Wally Funk

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Wally Funk
Seven Members of the First Lady Astronaut Trainees in 1995 - GPN-2002-000196-crop.jpg
Wally Funk in 1995
Born (1939-02-01) February 1, 1939 (age 79)
Las Vegas, New Mexico
Known for One of the Mercury 13

Mary Wallace "Wally" Funk (born February 1, 1939) is an American aviator and Goodwill Ambassador. Funk was one of the Mercury 13. Funk was the first female air safety investigator for the National Transportation Safety Board, the first civilian flight instructor at Fort Sill, Oklahoma, and the first Federal Aviation Agency inspector.[1]

Early life and education[edit]

Funk was born in Las Vegas, New Mexico in 1939[2] and grew up in Taos, New Mexico. Her parents owned a variety store. The family had a collection of artwork from artists at the Taos art colony. The artists would trade artwork to pay off their debt at the store. When Funk was five years old, she jumped off the roof of a barn in a Superman costume. She thought the costume would make her fly instead of falling into a haystack.[1] She did her first solo flight at age 16 and enrolled in the aviation program at Stephens College, which she completed first in her class in 1958.[3] Next, she completed a Bachelor of Science degree in Secondary Education at Oklahoma State University, along with additional aviation instrumentation and instruction ratings.[4] At 20 years old, Funk became a professional aviator.[5]

Mercury 13[edit]

Funk always wanted to be an astronaut.[5] Funk volunteered to be a part of the Women in Space Program in 1961, becoming one of the Mercury 13.[5][6] Funk, like the other participants in the program, was put through rigorous physical and mental testing. In one test, volunteers were placed in sensory deprivation tanks. Funk was in the tank, without hallucinating, for 10 hours and 35 minutes, a record. She passed her tests and was qualified to go into space. She scored higher than John Glenn did in his testing and was the third best in the Mercury 13 program. Despite this, the program was canceled before the women were to undergo their last test.[5]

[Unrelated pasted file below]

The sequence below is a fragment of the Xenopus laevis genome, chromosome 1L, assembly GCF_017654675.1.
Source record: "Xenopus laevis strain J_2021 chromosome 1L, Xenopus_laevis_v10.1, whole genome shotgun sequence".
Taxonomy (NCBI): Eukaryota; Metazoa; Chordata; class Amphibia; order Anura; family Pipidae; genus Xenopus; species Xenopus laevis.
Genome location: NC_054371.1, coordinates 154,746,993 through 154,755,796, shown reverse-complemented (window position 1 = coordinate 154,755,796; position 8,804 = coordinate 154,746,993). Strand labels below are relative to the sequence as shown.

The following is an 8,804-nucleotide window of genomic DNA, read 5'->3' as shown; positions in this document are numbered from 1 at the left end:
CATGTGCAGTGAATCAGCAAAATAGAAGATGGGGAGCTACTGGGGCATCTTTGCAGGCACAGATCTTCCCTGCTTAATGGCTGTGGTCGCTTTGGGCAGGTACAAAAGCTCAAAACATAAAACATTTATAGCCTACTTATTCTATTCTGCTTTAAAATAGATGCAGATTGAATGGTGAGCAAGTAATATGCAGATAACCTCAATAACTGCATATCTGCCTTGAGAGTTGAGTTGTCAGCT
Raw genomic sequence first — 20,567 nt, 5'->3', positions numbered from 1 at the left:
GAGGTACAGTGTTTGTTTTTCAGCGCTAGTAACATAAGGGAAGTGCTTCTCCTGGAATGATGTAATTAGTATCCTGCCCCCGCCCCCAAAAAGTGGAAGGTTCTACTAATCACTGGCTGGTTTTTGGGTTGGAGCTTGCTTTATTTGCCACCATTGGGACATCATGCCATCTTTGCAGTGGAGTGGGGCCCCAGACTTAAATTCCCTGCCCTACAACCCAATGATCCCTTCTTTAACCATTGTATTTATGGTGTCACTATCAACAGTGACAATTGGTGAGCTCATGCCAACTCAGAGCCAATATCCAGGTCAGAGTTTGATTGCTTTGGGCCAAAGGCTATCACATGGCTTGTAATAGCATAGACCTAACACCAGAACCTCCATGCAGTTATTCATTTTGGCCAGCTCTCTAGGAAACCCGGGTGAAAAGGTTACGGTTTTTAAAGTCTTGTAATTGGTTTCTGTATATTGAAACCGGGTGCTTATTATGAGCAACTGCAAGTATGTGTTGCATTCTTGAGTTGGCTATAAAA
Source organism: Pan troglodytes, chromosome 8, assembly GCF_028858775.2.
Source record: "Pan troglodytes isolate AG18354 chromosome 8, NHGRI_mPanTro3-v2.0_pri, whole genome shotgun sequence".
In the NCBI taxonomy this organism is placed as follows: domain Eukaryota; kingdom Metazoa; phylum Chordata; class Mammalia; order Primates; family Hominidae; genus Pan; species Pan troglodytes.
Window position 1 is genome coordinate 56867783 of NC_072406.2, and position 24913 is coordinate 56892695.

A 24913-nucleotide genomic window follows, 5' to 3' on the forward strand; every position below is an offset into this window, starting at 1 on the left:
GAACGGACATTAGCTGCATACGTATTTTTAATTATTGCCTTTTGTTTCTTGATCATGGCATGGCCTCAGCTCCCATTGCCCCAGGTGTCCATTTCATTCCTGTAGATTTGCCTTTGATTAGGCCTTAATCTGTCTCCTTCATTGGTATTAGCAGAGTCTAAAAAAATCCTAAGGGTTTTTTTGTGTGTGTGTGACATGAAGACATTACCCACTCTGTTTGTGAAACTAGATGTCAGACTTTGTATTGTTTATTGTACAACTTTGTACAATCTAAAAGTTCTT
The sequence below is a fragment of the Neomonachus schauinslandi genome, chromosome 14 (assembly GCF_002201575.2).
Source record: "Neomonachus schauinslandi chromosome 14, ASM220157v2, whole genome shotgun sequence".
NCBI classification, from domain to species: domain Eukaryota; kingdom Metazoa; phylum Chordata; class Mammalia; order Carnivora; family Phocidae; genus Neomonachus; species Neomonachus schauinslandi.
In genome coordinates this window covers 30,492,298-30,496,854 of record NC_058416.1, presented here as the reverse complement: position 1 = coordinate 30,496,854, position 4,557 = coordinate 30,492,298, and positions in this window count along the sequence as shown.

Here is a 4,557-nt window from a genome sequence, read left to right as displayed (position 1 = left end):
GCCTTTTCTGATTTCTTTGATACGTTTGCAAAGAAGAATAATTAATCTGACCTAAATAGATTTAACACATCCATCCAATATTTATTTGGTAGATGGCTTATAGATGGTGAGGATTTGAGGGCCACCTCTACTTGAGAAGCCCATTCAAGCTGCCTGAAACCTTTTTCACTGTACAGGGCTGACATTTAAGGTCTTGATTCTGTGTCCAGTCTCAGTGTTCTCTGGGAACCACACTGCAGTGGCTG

After Mercury 13[edit]

After the Mercury 13 program was canceled, Funk became a Goodwill Ambassador, flying over 80,000 miles throughout the world. She earned the rating of flight instructor in the United States, from the Federal Aviation Administration (FAA).[5] At Fort Sill, Oklahoma, she became the first non-military flight instructor.[1] She was the first woman to finish the FAA General Aviation Operations Inspector Academy. She finished it in 1971. She became an Air Safety Investigator for the National Transportation Safety Board, in 1974. She was the first woman to be given the title.[5] In 1995, Eileen Collins became the first woman to pilot a space shuttle into space; Funk was too old to qualify to become a space shuttle pilot by the time Collins became one.[1]

Today[edit]

She has over 19,000 flight hours.[1] She has taught over 3,000 students how to fly.[1][5] Funk has continued to dream of going to space. In 2012, she put money down to be one of the first people to fly into space via Virgin Galactic. The money for the flight came from Funk's own book and film royalties and family money. She learned how to fly a Black Hawk helicopter in 2012. She lives in Roanoke, Texas.[1]

References[edit]

  1. ^ a b c d e f g Stolley, Richard B. (18 April 2012). "Woman in Space: The Long-Delayed Flight of Wally Funk". U.S. Time. Retrieved 16 June 2013. 
  2. ^ [1]
  3. ^ Hackel, Karee. "Female aviation pioneer to share her fervor for flight at Stephens College". Columbia Missourian. Retrieved 2016-04-21. 
  4. ^ Inc., The Ninety-Nines,. "Advancing Women Pilots | Women Pilots Today | Wally Funk (The..." The Ninety-Nines, Inc. Retrieved 2016-04-21. 
  5. ^ a b c d e f g "Wally Funk". Women Aviators. Retrieved 16 June 2013. 
  6. ^ Butler, Carol L. "Wally Funk Oral History Interview". C-SPAN. Retrieved 16 June 2013. 

External links[edit]